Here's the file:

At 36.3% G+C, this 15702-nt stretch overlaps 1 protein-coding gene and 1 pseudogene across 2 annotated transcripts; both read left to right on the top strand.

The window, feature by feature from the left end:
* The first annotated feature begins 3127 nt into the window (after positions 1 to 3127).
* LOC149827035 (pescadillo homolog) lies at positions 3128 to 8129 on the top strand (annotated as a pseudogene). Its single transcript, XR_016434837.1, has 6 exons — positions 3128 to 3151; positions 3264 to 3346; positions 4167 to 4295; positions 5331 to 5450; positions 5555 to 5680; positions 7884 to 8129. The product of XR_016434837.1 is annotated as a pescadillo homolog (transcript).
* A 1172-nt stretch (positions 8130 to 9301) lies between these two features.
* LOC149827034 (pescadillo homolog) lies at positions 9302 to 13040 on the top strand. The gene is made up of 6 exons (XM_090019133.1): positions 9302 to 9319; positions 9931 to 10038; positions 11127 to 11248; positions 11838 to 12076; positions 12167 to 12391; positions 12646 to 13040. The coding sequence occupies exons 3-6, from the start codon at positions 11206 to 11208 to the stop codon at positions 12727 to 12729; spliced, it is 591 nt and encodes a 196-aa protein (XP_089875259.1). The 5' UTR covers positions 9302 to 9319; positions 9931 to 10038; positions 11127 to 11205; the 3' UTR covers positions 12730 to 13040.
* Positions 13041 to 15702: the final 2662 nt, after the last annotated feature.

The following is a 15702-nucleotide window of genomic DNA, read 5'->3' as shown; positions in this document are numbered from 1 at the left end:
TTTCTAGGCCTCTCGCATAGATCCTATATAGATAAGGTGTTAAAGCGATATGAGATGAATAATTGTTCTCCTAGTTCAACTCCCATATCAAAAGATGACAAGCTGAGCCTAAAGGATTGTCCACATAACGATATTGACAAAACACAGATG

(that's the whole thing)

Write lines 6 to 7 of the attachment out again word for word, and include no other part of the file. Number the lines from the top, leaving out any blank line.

* LOC149827034 (pescadillo homolog) lies at positions 9302 to 13040 on the top strand. The gene is made up of 6 exons (XM_090019133.1): positions 9302 to 9319; positions 9931 to 10038; positions 11127 to 11248; positions 11838 to 12076; positions 12167 to 12391; positions 12646 to 13040. The coding sequence occupies exons 3-6, from the start codon at positions 11206 to 11208 to the stop codon at positions 12727 to 12729; spliced, it is 591 nt and encodes a 196-aa protein (XP_089875259.1). The 5' UTR covers positions 9302 to 9319; positions 9931 to 10038; positions 11127 to 11205; the 3' UTR covers positions 12730 to 13040.
* Positions 13041 to 15702: the final 2662 nt, after the last annotated feature.